It might seem a little calloused to hear some of my friends’ first response to my latest news, which is to ask if the cancer is preventing me from running before the operation. Rest assured, I LOVE it when they ask this, because as runners, or as friends who know my passions well, it shows they really understand me and how important it is both physically and mentally to engage with my passion. They know that despite all the other looming potential negatives of this situation, the IMMEDIATE downside is the ability not to run. That’s what I have to deal with right now, so they are rightfully curious.
So let me clarify. No. No, I am not running right now. I CAN’T run right now. Despite some of my earlier posts alluding to everything being business as usual and feeling normal on the whole, considering the circumstances anyways, the growth of this cancer has left me unable to run, which is actually incredibly fortunate because it was the pain that left me unable to run that sent me to the St. Vincent’s Sports Performance in the first place. Not wanting to lose another day to a potential injury, I jumped at the chance to get checked out, which led me to the surgeon, to the CT scan and now to the oncologist. Running got me to this point, probably quicker than if I wasn’t so motivated to not miss a day of physical progression.
But that doesn’t change the fact that I can’t run. Pardon me for getting a little process-oriented here, but this is what is going on inside me right now that has stopped me in my tracks.
Pseudomyxoma Peritonei (I hate how easy it is for me to spell the correctly already) or otherwise known as PMP, starts as a polyp-like growth or tumor on the appendix. It is a slow growing cancer that breaks through the abdominal wall, ruptures, and spreads mucin throughout the stomach and abdominal area. A clinical summary describes it like this…
“Pseudomyxoma peritonei is a very rare type of cancer that usually begins in your appendix as a small growth, called a polyp. Or, more rarely, it can start in other parts of the bowel, the ovary or bladder. This polyp eventually spreads through the wall of your appendix and spreads cancerous cells to the lining of the abdominal cavity (the peritoneum). These cancerous cells produce mucus, which collects in the abdomen as a jelly like fluid called mucin.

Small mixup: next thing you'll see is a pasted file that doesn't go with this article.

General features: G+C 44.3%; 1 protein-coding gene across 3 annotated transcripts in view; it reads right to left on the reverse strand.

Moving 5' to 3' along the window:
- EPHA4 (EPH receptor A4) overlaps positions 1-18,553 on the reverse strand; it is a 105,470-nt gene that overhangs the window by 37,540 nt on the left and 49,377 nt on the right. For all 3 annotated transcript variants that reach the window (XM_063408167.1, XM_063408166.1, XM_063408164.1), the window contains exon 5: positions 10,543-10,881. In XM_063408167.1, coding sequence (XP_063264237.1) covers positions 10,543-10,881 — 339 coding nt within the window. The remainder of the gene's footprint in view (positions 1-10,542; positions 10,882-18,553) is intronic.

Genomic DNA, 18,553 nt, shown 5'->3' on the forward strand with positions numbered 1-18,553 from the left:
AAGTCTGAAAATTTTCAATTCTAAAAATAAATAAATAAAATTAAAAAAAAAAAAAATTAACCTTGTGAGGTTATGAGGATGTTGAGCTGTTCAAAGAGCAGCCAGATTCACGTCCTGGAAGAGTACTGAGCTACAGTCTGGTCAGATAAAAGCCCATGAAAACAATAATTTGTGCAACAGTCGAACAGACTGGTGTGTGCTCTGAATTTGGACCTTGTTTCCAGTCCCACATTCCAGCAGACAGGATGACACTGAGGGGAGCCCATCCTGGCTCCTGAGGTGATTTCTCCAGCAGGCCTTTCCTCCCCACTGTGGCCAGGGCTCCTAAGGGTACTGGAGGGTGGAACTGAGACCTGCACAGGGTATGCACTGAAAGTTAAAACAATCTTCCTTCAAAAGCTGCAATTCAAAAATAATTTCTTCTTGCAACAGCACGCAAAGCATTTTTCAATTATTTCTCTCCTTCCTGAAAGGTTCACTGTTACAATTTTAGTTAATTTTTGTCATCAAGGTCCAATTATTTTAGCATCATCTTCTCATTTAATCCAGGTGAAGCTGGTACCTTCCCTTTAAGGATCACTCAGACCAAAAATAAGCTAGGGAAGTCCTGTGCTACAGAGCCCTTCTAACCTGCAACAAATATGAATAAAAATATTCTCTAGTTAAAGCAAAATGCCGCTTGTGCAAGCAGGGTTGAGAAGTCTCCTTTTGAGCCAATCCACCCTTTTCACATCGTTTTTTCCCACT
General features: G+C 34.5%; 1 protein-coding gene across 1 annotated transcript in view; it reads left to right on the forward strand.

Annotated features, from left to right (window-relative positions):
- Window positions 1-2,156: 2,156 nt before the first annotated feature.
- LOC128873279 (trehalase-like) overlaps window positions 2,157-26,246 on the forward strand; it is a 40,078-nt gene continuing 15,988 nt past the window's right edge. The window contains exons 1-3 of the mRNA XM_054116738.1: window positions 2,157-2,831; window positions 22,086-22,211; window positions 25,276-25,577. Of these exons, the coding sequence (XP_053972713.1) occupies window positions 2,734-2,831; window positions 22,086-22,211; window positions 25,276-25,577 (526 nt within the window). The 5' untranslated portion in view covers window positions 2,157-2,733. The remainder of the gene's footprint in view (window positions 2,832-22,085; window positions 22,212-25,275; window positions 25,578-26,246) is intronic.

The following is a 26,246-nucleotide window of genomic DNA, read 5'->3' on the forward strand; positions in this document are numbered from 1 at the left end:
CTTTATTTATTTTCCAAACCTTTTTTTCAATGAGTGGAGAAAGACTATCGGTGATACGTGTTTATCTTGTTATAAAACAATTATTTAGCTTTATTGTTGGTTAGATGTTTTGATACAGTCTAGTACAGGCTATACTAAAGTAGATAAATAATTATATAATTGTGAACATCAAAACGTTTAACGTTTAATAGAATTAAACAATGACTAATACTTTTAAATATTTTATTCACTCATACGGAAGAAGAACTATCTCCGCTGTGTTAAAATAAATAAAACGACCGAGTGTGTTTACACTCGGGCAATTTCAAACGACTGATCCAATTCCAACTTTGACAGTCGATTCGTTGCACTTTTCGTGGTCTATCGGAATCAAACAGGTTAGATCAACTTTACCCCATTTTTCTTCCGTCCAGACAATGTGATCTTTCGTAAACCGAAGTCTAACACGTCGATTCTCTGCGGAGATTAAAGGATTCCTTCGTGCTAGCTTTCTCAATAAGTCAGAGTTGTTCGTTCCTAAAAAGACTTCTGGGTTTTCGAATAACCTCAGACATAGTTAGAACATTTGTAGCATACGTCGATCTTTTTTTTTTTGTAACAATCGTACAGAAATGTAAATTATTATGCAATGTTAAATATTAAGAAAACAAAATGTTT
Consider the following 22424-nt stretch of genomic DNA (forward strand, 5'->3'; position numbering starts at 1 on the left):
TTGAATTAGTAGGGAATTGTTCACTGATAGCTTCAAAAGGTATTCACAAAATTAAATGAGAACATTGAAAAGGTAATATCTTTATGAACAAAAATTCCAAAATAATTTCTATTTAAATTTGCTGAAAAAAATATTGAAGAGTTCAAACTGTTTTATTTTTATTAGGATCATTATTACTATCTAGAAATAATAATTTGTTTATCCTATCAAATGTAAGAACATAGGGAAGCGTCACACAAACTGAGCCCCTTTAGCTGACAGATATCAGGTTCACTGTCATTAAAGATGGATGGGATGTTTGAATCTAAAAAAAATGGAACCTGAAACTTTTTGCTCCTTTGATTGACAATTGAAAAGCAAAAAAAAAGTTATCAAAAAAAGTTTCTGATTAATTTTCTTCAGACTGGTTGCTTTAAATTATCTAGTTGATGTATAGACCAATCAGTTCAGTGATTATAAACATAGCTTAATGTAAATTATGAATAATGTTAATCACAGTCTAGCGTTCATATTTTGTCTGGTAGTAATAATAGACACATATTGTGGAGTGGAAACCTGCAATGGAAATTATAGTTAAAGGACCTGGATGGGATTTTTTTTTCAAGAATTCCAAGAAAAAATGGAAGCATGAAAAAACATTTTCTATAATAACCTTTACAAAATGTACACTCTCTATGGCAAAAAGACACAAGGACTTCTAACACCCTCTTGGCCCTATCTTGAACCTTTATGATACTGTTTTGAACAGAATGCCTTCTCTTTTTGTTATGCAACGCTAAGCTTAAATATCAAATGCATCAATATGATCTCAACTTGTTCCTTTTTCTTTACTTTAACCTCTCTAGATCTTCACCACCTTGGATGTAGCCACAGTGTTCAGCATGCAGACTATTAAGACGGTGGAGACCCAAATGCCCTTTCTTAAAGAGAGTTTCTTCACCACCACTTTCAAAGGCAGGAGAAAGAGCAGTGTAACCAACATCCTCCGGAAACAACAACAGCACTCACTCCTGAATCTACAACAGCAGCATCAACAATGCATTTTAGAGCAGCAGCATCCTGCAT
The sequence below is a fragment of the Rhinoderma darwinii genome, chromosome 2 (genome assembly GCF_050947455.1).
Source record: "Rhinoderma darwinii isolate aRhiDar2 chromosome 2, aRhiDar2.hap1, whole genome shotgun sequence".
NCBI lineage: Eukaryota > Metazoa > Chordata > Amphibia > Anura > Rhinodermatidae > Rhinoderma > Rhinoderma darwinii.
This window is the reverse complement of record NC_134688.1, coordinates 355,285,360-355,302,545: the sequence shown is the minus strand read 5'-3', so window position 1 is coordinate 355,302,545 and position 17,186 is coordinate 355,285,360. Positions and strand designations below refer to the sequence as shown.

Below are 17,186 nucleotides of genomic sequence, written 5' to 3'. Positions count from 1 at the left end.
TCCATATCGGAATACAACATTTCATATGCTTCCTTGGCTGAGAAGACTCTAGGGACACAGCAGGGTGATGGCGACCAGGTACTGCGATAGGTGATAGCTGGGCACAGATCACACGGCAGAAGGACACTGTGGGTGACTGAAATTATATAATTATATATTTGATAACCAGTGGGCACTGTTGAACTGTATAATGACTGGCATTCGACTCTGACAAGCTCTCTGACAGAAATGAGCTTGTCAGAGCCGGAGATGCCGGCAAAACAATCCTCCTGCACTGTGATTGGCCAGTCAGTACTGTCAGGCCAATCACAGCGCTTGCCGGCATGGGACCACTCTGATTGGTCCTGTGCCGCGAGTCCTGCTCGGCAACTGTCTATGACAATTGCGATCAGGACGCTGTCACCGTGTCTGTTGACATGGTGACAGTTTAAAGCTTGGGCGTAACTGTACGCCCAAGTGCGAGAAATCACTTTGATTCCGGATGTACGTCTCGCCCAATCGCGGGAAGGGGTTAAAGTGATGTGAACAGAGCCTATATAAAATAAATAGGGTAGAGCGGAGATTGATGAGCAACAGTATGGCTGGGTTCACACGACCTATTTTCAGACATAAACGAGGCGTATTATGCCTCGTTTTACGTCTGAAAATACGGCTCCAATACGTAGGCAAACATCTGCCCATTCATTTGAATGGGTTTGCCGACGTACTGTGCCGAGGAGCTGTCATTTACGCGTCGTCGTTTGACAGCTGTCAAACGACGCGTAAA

We don’t know what causes this type of cancer. Most cancers are caused by a number of different factors working together.”
The description sounds relatively tame, but the greater problems involve the cancer growing and accumulation of mucin (“Jelly belly”) in the abdominal area, effectively putting increasing pressure upon the abdominal organs. It’s hard to determine exactly what damage has been done to any internal organs until the operation begins and the organs can be viewed directly, which may entail the removal of said organs (appendix, gall bladder, spleen). In the interim, however, the mucin creates an overall feeling of both bloat and pressure, so even minor jostling of the abdomen/core creates discomfort and pain.
Before I had a more accurate diagnostic theory, and before I understood the actual process of what was going on inside me, I was in great pain and very limited in my movement. I was having a terrible time sleeping at night as any position involved great pain and pressure. I was walking slightly bent over, trying to cradle and protect my abdomen, taking the most gingerly steps down stairs or off curbs. Driving was problematic as I braced for every bump in the road. Putting any food in my system would bring on near immediate pains moving throughout my abdomen as the food made its way through my intestines. I was, rather quickly, a physical mess.